Bil’s rating (out of 5): BBBB.
USA, 2013. Jigsaw Productions, The Kennedy/Marshall Company, Matt Tolmach Productions. Screenplay by Alex Gibney. Cinematography by Ben Bloodwell. Produced by Alex Gibney, Frank Marshall, Matthew Tolmach. Film Editing by Andy Grieve, Lindy Jankura, Tim Squyres. Toronto International Film Festival 2013.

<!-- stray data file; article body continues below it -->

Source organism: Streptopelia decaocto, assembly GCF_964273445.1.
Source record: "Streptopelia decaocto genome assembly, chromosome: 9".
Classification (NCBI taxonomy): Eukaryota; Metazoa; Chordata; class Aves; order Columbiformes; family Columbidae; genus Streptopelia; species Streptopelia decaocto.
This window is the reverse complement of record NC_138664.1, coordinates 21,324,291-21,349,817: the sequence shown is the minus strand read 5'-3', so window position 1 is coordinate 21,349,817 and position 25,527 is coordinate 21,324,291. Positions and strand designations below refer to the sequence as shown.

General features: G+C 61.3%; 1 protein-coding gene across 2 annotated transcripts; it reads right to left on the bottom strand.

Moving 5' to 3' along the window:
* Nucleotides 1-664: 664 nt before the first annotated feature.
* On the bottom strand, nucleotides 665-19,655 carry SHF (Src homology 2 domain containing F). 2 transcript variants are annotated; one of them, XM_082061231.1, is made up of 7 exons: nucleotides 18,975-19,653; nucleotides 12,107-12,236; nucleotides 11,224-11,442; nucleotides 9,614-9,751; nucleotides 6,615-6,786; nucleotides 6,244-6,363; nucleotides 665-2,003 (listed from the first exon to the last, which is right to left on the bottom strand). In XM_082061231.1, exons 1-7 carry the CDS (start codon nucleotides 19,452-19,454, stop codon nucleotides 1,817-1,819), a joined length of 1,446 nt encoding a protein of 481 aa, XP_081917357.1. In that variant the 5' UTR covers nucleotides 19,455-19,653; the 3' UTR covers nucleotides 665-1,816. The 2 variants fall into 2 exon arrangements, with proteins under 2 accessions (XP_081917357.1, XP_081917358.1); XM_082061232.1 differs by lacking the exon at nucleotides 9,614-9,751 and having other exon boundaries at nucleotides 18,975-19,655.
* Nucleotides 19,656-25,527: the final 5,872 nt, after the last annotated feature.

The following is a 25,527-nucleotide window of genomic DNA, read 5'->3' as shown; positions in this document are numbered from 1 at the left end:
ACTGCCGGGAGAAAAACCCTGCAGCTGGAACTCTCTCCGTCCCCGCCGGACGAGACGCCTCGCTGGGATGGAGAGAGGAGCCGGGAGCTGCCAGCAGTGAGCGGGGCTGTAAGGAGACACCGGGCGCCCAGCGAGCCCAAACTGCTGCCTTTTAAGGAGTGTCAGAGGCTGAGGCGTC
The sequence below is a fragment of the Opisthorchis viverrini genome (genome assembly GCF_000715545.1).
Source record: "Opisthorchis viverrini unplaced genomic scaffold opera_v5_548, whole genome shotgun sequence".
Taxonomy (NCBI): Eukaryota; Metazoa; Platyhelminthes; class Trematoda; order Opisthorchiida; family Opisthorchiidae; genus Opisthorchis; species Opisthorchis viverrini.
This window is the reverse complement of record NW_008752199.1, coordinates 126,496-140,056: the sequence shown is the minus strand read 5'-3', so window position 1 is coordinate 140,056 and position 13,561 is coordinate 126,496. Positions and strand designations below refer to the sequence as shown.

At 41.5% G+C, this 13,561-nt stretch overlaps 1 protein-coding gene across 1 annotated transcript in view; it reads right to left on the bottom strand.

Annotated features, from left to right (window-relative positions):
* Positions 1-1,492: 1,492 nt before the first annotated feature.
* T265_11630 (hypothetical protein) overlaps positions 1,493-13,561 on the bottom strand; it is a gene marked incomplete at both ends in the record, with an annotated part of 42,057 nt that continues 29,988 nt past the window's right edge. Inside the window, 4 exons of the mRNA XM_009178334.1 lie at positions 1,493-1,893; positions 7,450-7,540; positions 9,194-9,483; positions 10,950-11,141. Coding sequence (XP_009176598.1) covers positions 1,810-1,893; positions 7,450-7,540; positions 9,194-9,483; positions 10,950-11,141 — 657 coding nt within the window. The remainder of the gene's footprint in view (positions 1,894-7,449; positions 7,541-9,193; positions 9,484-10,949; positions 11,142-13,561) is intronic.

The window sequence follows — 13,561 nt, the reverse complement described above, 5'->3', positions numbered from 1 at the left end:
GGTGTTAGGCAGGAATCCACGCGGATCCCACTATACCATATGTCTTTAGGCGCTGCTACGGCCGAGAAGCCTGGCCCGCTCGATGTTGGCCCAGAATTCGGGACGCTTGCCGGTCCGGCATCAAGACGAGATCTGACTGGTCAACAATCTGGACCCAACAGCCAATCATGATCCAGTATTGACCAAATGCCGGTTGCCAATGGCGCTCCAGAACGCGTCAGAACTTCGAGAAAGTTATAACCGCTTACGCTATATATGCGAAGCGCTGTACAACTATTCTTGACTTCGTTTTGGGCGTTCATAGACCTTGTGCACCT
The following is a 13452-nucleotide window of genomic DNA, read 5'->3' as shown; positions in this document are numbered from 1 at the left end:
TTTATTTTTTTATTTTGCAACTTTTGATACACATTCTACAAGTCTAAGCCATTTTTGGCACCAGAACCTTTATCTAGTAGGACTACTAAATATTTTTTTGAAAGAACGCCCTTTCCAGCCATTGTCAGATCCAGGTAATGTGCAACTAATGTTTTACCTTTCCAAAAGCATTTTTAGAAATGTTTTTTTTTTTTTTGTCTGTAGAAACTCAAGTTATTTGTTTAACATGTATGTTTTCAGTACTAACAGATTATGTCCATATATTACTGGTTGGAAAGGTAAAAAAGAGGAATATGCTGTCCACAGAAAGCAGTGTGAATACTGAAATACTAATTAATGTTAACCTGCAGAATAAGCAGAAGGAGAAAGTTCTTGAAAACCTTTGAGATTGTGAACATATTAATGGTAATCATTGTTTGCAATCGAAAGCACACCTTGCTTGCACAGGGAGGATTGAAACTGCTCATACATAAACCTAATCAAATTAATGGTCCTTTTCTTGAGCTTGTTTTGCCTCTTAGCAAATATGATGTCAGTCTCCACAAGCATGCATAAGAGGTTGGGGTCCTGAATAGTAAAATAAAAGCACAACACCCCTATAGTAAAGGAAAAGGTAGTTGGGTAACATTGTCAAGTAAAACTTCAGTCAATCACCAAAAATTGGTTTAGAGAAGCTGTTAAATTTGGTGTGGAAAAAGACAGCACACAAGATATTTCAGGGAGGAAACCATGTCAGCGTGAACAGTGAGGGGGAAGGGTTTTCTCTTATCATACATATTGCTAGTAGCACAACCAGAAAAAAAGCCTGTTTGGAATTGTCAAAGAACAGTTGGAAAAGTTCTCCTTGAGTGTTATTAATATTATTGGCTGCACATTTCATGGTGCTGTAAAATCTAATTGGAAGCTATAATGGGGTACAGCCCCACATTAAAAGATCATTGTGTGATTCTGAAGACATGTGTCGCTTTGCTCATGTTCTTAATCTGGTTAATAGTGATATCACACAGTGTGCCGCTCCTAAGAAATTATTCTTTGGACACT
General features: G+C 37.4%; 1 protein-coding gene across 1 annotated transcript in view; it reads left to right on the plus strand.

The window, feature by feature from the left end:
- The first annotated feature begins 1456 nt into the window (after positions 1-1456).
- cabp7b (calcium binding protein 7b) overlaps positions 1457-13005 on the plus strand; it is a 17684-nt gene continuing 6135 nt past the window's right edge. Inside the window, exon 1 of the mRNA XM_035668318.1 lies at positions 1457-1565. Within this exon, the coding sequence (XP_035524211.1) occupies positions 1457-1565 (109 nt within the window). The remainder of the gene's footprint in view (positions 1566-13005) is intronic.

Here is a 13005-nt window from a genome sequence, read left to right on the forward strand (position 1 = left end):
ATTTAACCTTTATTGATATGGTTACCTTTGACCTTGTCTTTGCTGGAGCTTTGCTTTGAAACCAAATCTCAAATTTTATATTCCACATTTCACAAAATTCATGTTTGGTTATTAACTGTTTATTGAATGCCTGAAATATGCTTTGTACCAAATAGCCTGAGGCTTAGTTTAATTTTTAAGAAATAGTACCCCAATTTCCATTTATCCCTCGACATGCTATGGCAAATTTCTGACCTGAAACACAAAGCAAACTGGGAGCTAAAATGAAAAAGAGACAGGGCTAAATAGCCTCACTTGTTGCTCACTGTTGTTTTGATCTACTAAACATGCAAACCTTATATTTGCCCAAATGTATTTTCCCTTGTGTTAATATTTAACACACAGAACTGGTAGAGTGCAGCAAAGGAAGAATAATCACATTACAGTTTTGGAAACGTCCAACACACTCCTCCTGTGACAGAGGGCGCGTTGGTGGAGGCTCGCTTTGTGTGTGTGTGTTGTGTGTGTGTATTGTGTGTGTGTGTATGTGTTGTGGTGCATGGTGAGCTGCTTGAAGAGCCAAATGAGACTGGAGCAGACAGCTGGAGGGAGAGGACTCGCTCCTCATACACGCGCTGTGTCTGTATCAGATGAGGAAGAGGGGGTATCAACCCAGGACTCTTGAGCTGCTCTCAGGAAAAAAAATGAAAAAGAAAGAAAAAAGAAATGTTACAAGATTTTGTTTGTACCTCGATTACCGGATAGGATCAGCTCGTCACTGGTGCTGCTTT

Documentary filmmaker Alex Gibney was still in the process of completing this film about Lance Armstrong‘s monumental career when his subject admitted to having won all seven of his Tour De France titles using illegal doping. Deciding to finish the project with this new information included, Gibney convinced Armstrong to discuss the issue on camera (plus glimpses of the highly publicized Oprah interview), telling a far more honest tale of his rags to riches heroism than had been known before. Armstrong became a celebrity following the victory of his achievements in the French cycling tournament, not to mention folk hero status when he recovered from a dangerous bout with testicular cancer that almost killed him. He became a household name and the head of a powerful charity foundation before rumours began to fly that he had spent years using forbidden methods to increase his skills on the bike. That would seem to be the extent of the revelations, but what is far more enraging than just the fact that he cheated (which the film does a fair job of pointing out as being common behavior among these athletes without pointing it out as an excuse), is that Armstrong also bullied all who suspected his dishonesty, tearing down the careers of those less powerful than him because of their pursuit of the truth. Many of those individuals, including former teammate Frankie Andreu, his wife Betsy, and sports journalist David Walsh, can barely contain their glee when being interviewed here, vindicated by the truth coming out and the star athlete being shamed into confession. What we find when looking at Armstrong now, however, is a man whose lies have been revealed but whose ambition has not been quelled; in admitting his sins Armstrong is still spinning the story in order to come out on top, and finding a way to make his tale one of redemption and perseverance and not the hubris of the obnoxious vanity that he has little self-awareness of. With his metallic good looks and borderline sociopathic personality, Armstrong makes for a compelling subject on film, charismatic if not complex (a guy who is raised by a single mother and tells every coach he has ever known that “You’re not my dad!” is not that hard to figure out). Gibney’s ability to present all sides of the story (including a genuinely admirable rise to the top from Texan obscurity) serves him well throughout this very entertaining film.